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Monday, 13 September 2010 17:50

Asus HS-1000W wireless headset impresses us in the lab Featured

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Performance -
Measuring audio performance is not an easy thing to do. You could spend thousands of dollars (and cost millions of lives… sorry minor Animal House moment) on quantitative audio sensing gear, but that would still not tell you how they will sound. It will just give you a measurement of the sound reproduction. For me I would rather hear someone’s opinion of the audio quality with some additional input from different listener types. A good descriptive paragraph detailing the feel of the sound is much better than just a series of numbers from a piece of test equipment. For our testing I will describe the feel of the audio as well as include ratings (one to five) and a single word description from at least five other people with different musical and audio tastes. We hope that this will give you the best idea of the audio quality of the audio gear under scrutiny.

The test system and comments -
The test system used this time is one that was put together for some 3D Gaming tests. It was built shortly after we finished up with our basic review of the H55N-USB3 from Gigabyte. We felt that the combination of hardware would give us a great platform for testing multiple audio types as well as adding in an extra (and unexpected test). Although we have always talked about audio as a compliment to the video you are viewing we noticed that when we turned on the 3D mode the quality of the audio became even more important. 3D Vision can make a game significantly more immersive (and others it makes hard to play and annoying) if your audio quality is weak it can seriously affect the immersion level of the game. We wanted to add this new test into the mix and see if the HS-1000W helps or hinders the immersion level of 3D Gaming.

Audio Quality -
In the box the HS-1000W has a listed frequency range of 20Hz to 20,000Hz (KHz) with a Total Harmonic Distortion level of .08%. This level of frequency response in a wireless audio device is pretty impressive, but can the HS-1000W really deliver this? We put it to the three usage models listed on the box (gaming, music/video, and VoIP chat) to find out. For our gaming tests (as we mentioned above) we used 3D Vision enabled games for a more immersive feel. The games used for this test were; Bioshock 2, Call of Duty 5 Wolrd at War, Batman Arkham Asylum.  For our video testing we played around with some HD YouTube videos, a DVD movie and finally a Bluray movie. Music was fairly easy to setup, we used music downloaded from Zune as well as CD audio. Our VoIP app of choice was Skype.

gaming movies


As you can see our test group liked the audio from the HS-1000W. It was not the best they had heard but it was clearly very good. Gaming and movie performance was not as good as the Skype performance that was reported. Part of our group did tell us that the sound was odd in some way; they described it as a weird feeling of being in a closed in space. They still said the sound was good, but that it just sounded odd.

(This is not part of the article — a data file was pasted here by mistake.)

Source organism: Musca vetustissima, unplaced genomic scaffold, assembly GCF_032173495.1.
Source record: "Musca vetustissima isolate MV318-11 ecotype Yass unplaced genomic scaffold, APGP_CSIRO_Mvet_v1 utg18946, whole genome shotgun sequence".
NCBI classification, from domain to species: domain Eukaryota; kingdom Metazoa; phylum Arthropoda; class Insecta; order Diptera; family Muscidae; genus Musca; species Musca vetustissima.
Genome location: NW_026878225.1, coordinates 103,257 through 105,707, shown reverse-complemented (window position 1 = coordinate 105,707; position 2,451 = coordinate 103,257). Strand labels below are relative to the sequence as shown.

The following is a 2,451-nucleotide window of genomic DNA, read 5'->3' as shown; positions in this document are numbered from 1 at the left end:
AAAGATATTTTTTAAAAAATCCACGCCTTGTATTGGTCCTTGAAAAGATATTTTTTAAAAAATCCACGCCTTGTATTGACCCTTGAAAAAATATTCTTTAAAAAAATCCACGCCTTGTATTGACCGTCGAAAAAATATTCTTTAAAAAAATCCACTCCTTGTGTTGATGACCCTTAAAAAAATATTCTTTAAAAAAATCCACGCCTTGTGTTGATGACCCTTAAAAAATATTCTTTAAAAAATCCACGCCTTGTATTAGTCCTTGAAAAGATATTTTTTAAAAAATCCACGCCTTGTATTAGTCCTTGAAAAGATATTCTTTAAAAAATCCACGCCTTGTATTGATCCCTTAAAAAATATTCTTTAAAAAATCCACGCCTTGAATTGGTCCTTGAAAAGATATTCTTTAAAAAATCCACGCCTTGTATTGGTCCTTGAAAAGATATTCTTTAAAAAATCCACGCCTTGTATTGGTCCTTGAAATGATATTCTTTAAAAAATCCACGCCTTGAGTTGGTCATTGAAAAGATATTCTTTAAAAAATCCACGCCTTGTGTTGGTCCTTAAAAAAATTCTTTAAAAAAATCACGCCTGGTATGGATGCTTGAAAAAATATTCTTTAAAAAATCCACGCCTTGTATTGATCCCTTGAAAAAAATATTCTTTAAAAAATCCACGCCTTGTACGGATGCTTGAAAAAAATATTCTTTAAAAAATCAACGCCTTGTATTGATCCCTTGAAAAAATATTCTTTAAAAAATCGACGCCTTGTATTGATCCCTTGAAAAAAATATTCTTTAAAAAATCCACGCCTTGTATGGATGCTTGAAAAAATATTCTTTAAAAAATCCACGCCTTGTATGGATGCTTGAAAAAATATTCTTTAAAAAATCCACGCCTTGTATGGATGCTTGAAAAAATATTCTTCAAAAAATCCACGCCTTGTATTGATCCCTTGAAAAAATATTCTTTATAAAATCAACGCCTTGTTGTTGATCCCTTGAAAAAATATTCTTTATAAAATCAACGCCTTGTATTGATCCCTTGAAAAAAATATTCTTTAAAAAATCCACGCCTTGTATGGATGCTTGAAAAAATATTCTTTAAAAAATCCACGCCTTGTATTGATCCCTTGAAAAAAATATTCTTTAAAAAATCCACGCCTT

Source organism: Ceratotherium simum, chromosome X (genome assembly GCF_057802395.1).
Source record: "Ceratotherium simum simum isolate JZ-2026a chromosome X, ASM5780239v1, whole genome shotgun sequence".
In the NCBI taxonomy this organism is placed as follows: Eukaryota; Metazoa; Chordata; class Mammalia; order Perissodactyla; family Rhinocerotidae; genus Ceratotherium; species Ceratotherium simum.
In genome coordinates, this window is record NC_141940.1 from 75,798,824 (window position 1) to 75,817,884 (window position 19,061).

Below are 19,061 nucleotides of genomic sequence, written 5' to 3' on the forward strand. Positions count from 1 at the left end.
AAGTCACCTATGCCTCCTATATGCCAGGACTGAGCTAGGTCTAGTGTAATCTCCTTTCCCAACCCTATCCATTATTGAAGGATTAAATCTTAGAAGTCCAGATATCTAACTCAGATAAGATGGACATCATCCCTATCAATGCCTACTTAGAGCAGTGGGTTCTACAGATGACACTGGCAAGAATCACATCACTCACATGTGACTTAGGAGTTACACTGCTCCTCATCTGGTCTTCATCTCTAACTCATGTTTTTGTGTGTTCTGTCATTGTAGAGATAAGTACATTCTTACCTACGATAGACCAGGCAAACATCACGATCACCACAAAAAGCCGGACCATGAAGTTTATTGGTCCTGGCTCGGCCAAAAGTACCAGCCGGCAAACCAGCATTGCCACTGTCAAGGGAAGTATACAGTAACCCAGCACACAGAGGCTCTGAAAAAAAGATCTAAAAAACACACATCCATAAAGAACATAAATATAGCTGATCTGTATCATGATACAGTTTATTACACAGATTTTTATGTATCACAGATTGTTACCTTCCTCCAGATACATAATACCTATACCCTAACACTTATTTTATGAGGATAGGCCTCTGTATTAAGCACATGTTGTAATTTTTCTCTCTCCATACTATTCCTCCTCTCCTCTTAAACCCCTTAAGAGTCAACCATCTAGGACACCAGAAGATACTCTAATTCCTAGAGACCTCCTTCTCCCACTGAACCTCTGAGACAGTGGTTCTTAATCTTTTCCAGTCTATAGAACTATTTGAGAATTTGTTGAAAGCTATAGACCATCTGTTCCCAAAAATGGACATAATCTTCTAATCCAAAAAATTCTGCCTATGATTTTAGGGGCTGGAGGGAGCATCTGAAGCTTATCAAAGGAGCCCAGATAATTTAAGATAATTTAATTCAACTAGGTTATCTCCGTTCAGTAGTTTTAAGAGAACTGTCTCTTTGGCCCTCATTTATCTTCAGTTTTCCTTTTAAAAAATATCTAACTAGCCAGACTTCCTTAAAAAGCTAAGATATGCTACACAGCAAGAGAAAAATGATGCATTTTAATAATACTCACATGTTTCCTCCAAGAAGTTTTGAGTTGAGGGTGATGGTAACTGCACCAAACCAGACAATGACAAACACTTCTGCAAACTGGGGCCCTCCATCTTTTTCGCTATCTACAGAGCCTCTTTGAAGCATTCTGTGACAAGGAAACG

My Take -
For me I felt the audio was good, the range was excellent. The clarity in the mid-level frequencies was good with no mud. The highs and lows were excellent; there was none of the “tinny” sound that you get when a driver is pushing frequencies that are too high for it. The lows were clean and even at high volumes did not hurt the ears. There was a small problem though; even though the audio quality was good with clean separation it still sounded confined. Not like listening to something in a small room, but more like there was no space to the sound. This was probably due to the smaller size of the driver and the way the headphones position themselves on the ear. As you will read below they sit on the ear directly. This can have the effect of changing the shape of the ear canal and giving a muffled or close effect to sounds you hear. So while the audio is good, the pressure put on the ears themselves reduces the quality of the audio.

Battery Life -
The Battery life on the HS-1000W was not as advertised, but then again nothing ever is. The charring time was accurate though. It took a little under 2.5 hours to charge the HS-1000W from a dead battery to a full one. After that things got a little odd. The specs page on Asus’ website makes claims of 8 hours of listen time per battery charge. We did not see this time at all. Our average charge time was around 4-5 hours with a maximum of 5.5 hours. This was over a total of 10 runs from full charge to being unable to connect to the audio system. At the time of this writing I was not able to test the 30 day standby claim but I have a feeling it will also not be quite that long.

General -
The HS-1000W headset sits directly on the ears. This is fine for many people and worked well for me for the first hour or so. After that my ears started to hurt a little and the audio quality went down accordingly. This was because when you compress the outer ear for an extended period of time it can cause the ear canal to swell slightly this will give the audio coming in a muffled or tunnel effect. But again not everyone will suffer from this, about half of the people in the testing group said they were a little uncomfortable after 30 minutes, the other half did not note any discomfort. You results may vary.

Read 21079 times Last modified on Monday, 13 September 2010 19:14

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